“Monsieur,” Mrs. Sandra Dellacourte said. She’d heard he was French. “Please, monsieur, will you try one of my pickles? They’re good. They’re so good, they’ll make your mouth pucker and your eyes water.”
She took a crisp bite to prove it. Juice from the bite misted the man’s silk shirt. He looked surprised. Sandra Dellacourte pulled a hanky from the pocket of her morning dress and made a show of wiping the peach fuzz of liquid away. “You want it crisp just like that,” she said, using the same hanky to dab at her watering eyes. It smelled faintly of his cologne. “And when your eyes water, you know it’s a good one.”
The man held up a hand. His nails were carefully filed. “No, no. Please excuse me, madame. I’m not so much a….” He paused to choose his words carefully. “Pickle eater.”
His accent was irresistible. Sandra Dellacourte could hardly believe she was talking to a real, breathing foreigner. From France!
“Come now.” She twittered a laugh. “Everybody likes pickles! The only people who don’t like pickles are people who haven’t tried pickles. And these pickles … these pickles….” She tried to remember how to say magnificent in French, but failed. Eighth grade had been such a long time ago. “I have a blue ribbon hanging in my great room….” She cleared her throat. “I mean, my parlor….” Parlor sounded so much more urbane. “You’ve got to try it. I insist.”
Sandra Dellacourte pulled a fresh pickle from the jar and held it under the Frenchman’s nose.
“Sandra!” Meredith Zellinski had been misting her roses next door. Sandra had assumed she was out of earshot, but now she stood on the very boundary of their two yards, her garden hose squirting erratically. The toes of her garden shoes were technically trespassing on Sandra Dellacourte’s property. “What are you saying to Mr. Babineaux? Are you trying to tempt him with your pickles?”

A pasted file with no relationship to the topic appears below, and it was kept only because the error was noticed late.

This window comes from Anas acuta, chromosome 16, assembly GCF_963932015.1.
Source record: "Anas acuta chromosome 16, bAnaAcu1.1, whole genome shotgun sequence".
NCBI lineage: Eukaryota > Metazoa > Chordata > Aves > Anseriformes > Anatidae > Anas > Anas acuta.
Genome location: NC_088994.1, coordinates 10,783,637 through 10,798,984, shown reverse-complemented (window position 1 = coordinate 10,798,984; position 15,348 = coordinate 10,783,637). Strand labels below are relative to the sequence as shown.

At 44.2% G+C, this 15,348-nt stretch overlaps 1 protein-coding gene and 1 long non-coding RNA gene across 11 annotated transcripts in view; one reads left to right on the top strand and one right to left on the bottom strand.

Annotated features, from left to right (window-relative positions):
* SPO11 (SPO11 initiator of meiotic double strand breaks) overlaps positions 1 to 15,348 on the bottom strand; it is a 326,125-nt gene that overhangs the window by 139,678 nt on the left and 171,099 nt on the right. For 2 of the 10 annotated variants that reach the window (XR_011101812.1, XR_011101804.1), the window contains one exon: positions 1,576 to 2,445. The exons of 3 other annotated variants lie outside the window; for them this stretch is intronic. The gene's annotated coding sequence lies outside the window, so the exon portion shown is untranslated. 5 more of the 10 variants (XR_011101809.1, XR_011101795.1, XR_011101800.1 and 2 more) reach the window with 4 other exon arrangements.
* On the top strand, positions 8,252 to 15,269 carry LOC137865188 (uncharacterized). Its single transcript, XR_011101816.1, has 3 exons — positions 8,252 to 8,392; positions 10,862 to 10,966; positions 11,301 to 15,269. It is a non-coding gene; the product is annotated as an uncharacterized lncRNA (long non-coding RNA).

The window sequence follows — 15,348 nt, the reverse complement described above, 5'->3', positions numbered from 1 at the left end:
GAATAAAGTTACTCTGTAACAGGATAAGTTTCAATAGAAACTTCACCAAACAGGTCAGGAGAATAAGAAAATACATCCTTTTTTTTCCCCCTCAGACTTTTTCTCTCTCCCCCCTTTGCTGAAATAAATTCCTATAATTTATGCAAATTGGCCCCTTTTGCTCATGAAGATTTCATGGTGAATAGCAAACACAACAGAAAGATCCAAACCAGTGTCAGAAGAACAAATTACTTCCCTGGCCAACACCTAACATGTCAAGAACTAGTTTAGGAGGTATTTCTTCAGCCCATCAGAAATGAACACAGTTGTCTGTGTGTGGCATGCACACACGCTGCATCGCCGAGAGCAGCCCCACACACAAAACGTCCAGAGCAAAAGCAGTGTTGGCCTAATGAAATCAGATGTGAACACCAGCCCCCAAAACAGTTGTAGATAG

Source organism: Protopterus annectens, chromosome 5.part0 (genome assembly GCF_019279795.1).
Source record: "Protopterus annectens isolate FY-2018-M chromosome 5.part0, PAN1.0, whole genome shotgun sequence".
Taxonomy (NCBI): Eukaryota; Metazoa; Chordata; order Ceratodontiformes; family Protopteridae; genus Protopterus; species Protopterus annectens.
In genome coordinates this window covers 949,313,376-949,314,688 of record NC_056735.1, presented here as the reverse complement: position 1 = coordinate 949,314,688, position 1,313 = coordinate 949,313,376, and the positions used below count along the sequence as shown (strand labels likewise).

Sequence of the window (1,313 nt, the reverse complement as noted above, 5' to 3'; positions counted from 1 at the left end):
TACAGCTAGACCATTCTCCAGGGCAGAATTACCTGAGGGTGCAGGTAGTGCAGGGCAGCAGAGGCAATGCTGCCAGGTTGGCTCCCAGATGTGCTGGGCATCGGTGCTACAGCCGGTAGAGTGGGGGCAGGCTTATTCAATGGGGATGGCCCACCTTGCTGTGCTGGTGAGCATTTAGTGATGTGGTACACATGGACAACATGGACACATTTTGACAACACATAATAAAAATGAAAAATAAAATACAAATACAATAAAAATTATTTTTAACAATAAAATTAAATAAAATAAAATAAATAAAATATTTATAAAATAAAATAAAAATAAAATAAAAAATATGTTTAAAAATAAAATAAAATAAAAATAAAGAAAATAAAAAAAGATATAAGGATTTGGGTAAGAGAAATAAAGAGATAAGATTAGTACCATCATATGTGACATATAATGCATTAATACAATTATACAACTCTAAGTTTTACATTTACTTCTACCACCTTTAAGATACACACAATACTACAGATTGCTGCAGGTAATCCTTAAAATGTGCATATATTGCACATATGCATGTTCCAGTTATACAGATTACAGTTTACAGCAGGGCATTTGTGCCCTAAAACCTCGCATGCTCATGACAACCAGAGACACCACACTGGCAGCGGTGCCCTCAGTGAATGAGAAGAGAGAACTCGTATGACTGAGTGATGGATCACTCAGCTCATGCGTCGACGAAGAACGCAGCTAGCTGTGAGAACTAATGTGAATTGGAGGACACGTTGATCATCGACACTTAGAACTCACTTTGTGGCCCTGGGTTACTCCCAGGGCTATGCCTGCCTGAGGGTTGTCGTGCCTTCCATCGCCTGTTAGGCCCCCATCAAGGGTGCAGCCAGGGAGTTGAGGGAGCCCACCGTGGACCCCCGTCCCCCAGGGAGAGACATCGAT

Sandra withdrew the pickle and hugged the jar. “No, ma’am. Just making friends. Being neighborly.” She fluffed at her hair with her forearm. After all, it was difficult to fluff hair when you’re holding two pickles, a pickle jar, and a hanky.
“He’s my guest,” Meredith Zellinski said. “Don’t scare him off now!”
“Do I look scary to you?” Sandra Dellacourte glared across the grass at Meredith Zellinski. Sandra’s feet were beginning to sweat in her panda slippers, due to the warmth of the summer sun. Mr. Babineaux was starting to sweat, too. Beads of perspiration glistened on his forehead and above his upper lip. Sandra readied her hanky.
Out of the corner of her eye, Sandra saw Meredith Zellinski roll her eyes and go back to her roses. Sandra was fairly certain she heard the word obtuse muttered. Her lips tightened over her recently bleached teeth.
But no, now was not the time to give Meredith Zellinski a piece of her mind. There was a gentleman standing here, a gentleman whom Sandra was sure she could convert to a pickle preference, or die trying.
“How long are you in town, Monsieur Babineaux?” Sandra asked, batting her falsies.
“Ah,” he said. “I am only here for one week, for business reasons. Meredith was kind enough to offer her spare room through Airbnb dot com.”
“A dot com site!” Sandra breathed, her eyes shifting. She had to admit it was brilliant.
“Yes,” said Mr. Babineaux. “I am so far quite pleased.”
“Well, here,” Sandra said, thrusting the jar against his chest. “Take all of them. Try them at your leisure. Only … let me know how you like them.”
To her dismay, he fumbled the jar like a hot potato. “I’m afraid I have no need for pickles!”
“No need for pickles!” Sandra cried. “But—but you can’t say you’ve really visited until you’ve tried our pickles! Cucumbers grow great around here. So does dill! And our vinegar’s cheap!”
Mr. Babineaux made an interesting sound through his nose. “Believe me, madame, I am quite well without pickles. Now please excuse me.”
He scuttled away, clutching his briefcase to his chest as though it were a shield.
Sandra watched him round the corner at the end of the road. She took another bite of her crisp, luscious, award-winning pickle, and sighed.
(Many thanks to my aunt, Sandi, who gave me the three inspirational words for this writing exercise--pickle, urbane and obtuse.)